Nordic Life Science 1
In order to create architecture for world-class h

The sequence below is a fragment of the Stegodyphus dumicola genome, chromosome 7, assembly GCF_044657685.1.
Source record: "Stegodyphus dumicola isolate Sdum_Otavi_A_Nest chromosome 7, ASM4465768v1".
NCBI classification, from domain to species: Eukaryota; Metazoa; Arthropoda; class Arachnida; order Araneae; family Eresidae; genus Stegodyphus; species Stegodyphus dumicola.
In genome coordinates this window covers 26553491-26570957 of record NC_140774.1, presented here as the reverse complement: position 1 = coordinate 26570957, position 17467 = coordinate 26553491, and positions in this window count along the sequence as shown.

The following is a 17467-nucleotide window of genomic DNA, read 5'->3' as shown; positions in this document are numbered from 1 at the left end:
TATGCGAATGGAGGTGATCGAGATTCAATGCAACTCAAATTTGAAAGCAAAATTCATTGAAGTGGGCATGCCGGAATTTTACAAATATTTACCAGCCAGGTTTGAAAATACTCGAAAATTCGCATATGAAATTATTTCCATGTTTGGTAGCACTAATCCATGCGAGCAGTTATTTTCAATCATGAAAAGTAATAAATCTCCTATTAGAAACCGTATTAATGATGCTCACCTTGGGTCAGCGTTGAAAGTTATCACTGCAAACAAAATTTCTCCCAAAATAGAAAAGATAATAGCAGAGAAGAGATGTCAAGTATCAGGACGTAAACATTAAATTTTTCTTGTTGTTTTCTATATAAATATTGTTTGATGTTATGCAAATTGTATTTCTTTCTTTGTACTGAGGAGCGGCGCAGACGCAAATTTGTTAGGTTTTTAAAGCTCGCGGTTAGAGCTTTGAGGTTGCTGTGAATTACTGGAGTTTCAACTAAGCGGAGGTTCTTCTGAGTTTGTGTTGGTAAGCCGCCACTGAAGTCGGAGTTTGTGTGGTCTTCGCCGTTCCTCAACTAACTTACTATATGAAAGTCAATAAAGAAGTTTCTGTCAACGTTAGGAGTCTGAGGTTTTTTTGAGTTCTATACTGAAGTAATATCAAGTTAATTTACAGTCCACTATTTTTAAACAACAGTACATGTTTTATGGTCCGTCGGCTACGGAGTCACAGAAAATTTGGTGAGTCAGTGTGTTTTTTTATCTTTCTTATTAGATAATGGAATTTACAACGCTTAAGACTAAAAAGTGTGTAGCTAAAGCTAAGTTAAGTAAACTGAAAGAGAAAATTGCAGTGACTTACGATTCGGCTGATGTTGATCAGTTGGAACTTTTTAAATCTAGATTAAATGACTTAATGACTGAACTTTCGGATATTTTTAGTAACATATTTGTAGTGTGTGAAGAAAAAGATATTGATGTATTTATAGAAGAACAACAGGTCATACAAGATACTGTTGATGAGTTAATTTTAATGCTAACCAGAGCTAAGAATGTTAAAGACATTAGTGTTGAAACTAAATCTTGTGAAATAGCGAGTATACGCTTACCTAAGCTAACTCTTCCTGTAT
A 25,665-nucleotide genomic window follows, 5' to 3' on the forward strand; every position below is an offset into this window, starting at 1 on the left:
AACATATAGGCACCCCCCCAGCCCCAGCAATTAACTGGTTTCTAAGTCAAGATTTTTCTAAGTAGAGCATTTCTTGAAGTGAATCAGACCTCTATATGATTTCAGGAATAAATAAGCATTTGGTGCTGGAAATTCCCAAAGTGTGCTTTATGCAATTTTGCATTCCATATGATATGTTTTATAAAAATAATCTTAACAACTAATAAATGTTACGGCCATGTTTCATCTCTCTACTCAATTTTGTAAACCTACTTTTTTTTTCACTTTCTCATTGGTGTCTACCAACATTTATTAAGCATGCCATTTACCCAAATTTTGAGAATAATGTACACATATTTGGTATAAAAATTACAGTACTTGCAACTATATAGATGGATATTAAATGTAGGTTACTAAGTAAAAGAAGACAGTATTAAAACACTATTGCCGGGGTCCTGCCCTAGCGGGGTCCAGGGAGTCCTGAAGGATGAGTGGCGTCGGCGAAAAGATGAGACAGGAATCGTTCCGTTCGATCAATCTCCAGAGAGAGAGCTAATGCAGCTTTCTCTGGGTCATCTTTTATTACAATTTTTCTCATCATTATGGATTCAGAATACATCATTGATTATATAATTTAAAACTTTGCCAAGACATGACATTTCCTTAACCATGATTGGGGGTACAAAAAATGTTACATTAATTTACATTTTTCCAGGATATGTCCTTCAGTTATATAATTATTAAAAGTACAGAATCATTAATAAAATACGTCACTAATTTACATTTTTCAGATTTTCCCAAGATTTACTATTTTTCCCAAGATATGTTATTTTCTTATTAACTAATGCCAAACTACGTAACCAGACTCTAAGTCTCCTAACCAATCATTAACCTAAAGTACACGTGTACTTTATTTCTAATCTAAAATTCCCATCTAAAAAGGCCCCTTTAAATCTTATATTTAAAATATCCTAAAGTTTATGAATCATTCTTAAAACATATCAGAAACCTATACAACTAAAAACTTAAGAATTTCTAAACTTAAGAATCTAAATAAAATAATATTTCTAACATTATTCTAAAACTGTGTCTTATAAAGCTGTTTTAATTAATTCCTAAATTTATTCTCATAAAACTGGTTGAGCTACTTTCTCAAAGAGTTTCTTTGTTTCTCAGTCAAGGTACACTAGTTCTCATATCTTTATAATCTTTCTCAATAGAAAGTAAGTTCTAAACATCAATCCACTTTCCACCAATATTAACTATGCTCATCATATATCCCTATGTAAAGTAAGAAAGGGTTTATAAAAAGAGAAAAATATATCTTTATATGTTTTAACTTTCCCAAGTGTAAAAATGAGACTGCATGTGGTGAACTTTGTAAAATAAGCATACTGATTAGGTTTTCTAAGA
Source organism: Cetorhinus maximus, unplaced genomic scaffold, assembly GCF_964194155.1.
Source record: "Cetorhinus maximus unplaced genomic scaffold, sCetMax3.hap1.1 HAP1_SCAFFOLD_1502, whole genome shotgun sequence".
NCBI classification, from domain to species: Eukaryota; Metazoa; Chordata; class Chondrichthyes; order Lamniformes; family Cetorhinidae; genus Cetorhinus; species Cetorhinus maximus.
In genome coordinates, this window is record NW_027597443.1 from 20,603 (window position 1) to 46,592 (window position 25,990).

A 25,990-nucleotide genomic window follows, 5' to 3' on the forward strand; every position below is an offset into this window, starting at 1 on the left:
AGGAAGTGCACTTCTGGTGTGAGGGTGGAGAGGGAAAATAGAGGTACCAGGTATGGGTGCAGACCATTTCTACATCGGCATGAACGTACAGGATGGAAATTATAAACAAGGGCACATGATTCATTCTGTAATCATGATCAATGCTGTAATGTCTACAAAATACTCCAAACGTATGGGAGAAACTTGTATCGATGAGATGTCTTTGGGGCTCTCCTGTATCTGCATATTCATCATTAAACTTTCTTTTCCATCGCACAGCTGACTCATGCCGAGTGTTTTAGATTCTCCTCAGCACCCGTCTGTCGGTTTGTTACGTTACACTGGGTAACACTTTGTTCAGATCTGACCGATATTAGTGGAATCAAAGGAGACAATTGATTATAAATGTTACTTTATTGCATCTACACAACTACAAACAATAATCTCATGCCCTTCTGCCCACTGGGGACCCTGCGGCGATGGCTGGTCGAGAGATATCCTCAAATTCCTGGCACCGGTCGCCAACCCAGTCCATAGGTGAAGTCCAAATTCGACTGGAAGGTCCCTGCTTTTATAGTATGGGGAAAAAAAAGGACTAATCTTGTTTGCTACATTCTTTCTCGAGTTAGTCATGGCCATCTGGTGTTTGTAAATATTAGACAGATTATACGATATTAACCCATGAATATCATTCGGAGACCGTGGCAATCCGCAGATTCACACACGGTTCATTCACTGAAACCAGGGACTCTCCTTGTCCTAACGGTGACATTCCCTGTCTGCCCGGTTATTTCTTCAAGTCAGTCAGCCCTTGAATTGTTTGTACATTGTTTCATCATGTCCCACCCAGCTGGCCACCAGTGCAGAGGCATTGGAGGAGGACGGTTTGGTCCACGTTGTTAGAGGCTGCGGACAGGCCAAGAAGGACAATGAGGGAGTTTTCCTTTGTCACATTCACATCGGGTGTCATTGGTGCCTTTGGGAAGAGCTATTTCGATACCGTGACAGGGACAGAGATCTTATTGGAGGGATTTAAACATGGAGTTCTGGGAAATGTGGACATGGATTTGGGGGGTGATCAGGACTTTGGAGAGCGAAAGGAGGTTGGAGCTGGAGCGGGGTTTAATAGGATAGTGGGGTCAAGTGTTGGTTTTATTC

ealth research, it is important to design a venue which encourages many opportunities for coming together, transcending different disciplines, from the general public to the research community. exchange and collaboration internally, supporting accessibilty from three different sides in a three dimensional setup, working side-by-side and creating the possibilities for a much more flexible way of expansion, contraction and knowledge sharing under one roof than in a conventional setup, where there is no connectivity between floors and knowledge sharing is trapped in a conventional layout with closed corridors,” says Mandrup Hansen. The goal of the new research facility has also been to build a connection towards the surrounding society and to open the university up towards the city and society at large. “Basically, it’s a research building organized around the idea of communicating its research results to both the international medical society and the general public. Bridging the often closed off campus with the city in a much more open and direct fashion,” explains Mandrup Hansen. A publicly accessible base of the building and a vertical, internal courtyard, with an open oak-clad stairway and strategically placed coffee hotspots that connect all floors is designed to ‘put science on full display’ and to emphasize knowledge sharing in a straightforward and informal way. A parallel objective has been to create a building that will stand out as an identity-creating, sculptural hub for the Panum complex and the university’s Nørre Campus. “The Mærsk Tower is a first in terms of attempting a densified lab facility in a high rise in Denmark, or for that sake in Scandinavia. At the same time, the external aim of the architecture has been to create a sustainable landmark, promoting ‘visible science’ across campus towards the public in a direct dialogue with the city and university in a new and transparent way,” says Mandrup Hansen. To ensure the stable conditions for research in public health science in the 15 storey building, the concrete parts of the building were cast in situ. This ensures compliance with the major anti-vibration requirement, as the building does not sway so easily as other high-rise buildings. “It provides a much more stable and steel enforced structure, than a conventional build-up of steel and concrete components would have achieved. A choice that proved to be right, since it supports the use of sensitive lab equipment on all floors all the way to the top.” The Mærsk Tower is also specifically designed to minimize the usual negative impact of high-rise buildings in a tight urban setting, such as wind gusts and large areas of shade. A challenge that was overcome strategically by pushing the tower back on the site, combined with lower buildings at its base and through an organic shaping of the tower. There are also a vast number of energy efficient features that have been integrated into the design process, to enable an energy consumption of around 50 percent compared to regular research facilities.